The husbandry of bantams is very similar to that of large fowl, except the space requirements are less demanding and feed costs are understandably lower. Bantams are usually kept for ornamental use and for exhibition purposes. However, some breeds are fairly efficient egg producers if winter lights are used (See bulletin #2227, Lighting for Small-Scale Flocks). One could make bantam hybrids just as we make large-fowl hybrids. A logical cross would be that of the Rhode Island Red bantam male onto Barred Plymouth Rock bantam females: this would produce a Black Bantam “sex-link.” Sex-link crosses are chickens that can be sexed at hatching: Black Bantam male chicks will be primarily black with an irregular spot of white on the head, while females will be totally black with no head spot, Females from this type of mating will be great little egg layers. Three bantam eggs are equal to two large eggs from a standard breed.

Males from the American-type bantams (Plymouth Rocks, Rhode Island Reds, Wyandottes, etc.) can be used for meat production but it’s about a “one bird:one consumer” situation. Many bantam breeds are available from the hatcheries and these are perfect for the backyard, but if you plan to become a serious exhibitor then quality stock must be purchased from a specialty breeder.

Male Large White turkey. Photo by Keith Weller, ARS

Turkeys

Commercial lines

There are two types of market turkeys carried by most hatcheries: the Large White* or Broad Breasted White* and the Broad Breasted Bronze*. Expect weights of 14 to 15 pounds at 16 to 18 weeks for hens and 25 to 28 pounds at 20 to 22 weeks for toms.

Heritage varieties

The old breeds are gaining new status. Better flavor, the ability to utilize range, and the ability to mate naturally are traits that are allowing them to find a new niche. Expect fewer leg problems and slower growth with birds reaching market weight in 26 to 28 weeks. The White Holland, Bourbon Red, Standard Bronze, and Narragansett are all favorites. Varieties such as the Black and the Slate can also be used as meat birds, while the Royal Palm is more of an ornamental variety. A few hatcheries offer Midget Whites, which will mature at about 10 to 12 pounds for hens and 18 to 20 pounds for toms.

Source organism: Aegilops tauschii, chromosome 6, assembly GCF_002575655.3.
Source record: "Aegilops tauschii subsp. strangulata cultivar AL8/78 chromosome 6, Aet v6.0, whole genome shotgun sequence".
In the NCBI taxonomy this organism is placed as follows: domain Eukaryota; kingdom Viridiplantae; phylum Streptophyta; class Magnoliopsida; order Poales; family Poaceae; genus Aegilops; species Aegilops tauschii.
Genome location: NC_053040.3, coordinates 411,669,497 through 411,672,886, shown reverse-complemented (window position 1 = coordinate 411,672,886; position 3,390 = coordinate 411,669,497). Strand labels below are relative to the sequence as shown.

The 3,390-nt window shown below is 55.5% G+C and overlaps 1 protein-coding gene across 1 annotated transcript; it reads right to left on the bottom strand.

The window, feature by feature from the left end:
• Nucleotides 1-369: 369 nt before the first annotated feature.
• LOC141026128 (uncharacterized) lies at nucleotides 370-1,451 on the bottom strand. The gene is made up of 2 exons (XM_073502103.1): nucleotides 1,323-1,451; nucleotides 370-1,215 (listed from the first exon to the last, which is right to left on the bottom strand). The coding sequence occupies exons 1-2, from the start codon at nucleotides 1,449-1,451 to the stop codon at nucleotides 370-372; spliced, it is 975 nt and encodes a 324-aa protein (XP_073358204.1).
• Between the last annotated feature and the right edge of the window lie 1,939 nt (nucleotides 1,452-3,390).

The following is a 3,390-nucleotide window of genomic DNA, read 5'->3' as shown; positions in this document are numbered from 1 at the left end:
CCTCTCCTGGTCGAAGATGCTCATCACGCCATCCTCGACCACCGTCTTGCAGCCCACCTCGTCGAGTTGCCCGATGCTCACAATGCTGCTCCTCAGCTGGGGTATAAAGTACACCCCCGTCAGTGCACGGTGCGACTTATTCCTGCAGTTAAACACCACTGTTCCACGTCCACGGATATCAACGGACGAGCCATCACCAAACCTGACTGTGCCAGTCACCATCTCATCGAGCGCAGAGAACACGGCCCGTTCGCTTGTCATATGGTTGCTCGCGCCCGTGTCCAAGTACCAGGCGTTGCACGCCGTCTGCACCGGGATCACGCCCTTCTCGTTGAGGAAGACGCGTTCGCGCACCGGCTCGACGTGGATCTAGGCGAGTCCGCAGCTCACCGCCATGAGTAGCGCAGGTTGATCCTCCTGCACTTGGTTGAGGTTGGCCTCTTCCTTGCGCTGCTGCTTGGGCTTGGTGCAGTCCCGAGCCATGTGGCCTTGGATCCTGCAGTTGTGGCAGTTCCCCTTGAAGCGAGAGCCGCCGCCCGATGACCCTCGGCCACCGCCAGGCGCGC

Ducks

Egg types

Golden 300 Hybrid*, Gold Star Hybrid*, and the White Layer* are some of the hatchery creations for egg production.

These strains can be expected to produce 250 to 290 eggs in 52 weeks of lay. Pure breeds that are also excellent layers are the White Indian Runner and the Khaki Campbell.

Meat types

“Jumbo” Pekin or “Super” Pekin are the best choices. Commercial producers of ducks can raise 7- to 8-pound birds in seven weeks, but under farm conditions they will probably take longer, and 6- to 7-pound ducklings in seven to eight weeks is more to be expected. The utility Rouen is also used as a meat bird; expect them to weigh 6 to 8 pounds at 12 to15 weeks.

If you want more colorful birds and can accept a somewhat slower growth rate there are other breeds that can be used for meat production, i.e. the Buff, Swedish, Cayuga, and Muscovy. The smaller Mallard duck is reputed to have an excellent flavor and is very ornamental.

Geese

Geese are kept mainly for meat production, for exhibition, or as crop weeders. The first choice for meat production would be the White Embden, but the utility Toulouse is also used. Young geese from the utility breeds will weigh 11 to 15 pounds at 5 to 6 months of age. Geese for weeders need to be small and active, and the Brown and White Chinas are recommended. Breeds for exhibition, which may also be used as meat producers, are the African, Pilgrim, Buff and Roman. The Dewlap Toulouse, Canada, Egyptian, and Sebastopol would be mainly for exhibition and enjoyment.

Guineas

Guineas are kept for a variety of reasons including bug control, meat production, ornamentation, and as watch birds. The meat is all dark but is highly prized by some restaurants. The guinea has recently been accepted by the American Poultry Association as a “breed,” and so this bird has a more legitimate spot in poultry exhibitions than previously. There are several color varieties but the White and the Pearl would be the best choices for home meat production. One hatchery has an improved line that reportedly weighs up to 4 pounds by 10 weeks of age.

Resources

The American Standard of Perfection. Burgettstown PA: American Poultry Association, 2001. www.amerpoultryassn.com. Presents the official breed descriptions for large fowl, bantams, waterfowl, and turkeys.

Bantam Standard. Augusta, NJ: American Bantam Association, 2006. www.bantamclub.com. Presents the descriptions for bantam breeds.

Central Maine Bird Fanciers. www.centralmainebirdfanciers.org. Information for exhibition breeders in Maine.

Feather Site. www.feathersite.com. A very extensive and informative site for breed identification, housing, and information on various species.

The Coop. www.the-coop.org. For people who raise, show, or breed poultry and related species.

Backyard Poultry magazine. Backyard Poultry,145 Industrial Drive, Medford, WI 54451. www.backyardpoultrymag.com. A bimonthly publication with information on rearing, breeding and housing for all species of poultry.

ATTRA and NCAT Publications. attra.ncat.org or www.sustainablepoultry.ncat.org. Pastured poultry and sustainable poultry information.

Note: Most figures presented in this bulletin were taken from material published by seasonal hatcheries.


Information in this publication is provided purely for educational purposes. No responsibility is assumed for any problems associated with the use of products or services mentioned. No endorsement of products or companies is intended, nor is criticism of unnamed products or companies implied.

© 1989, 2009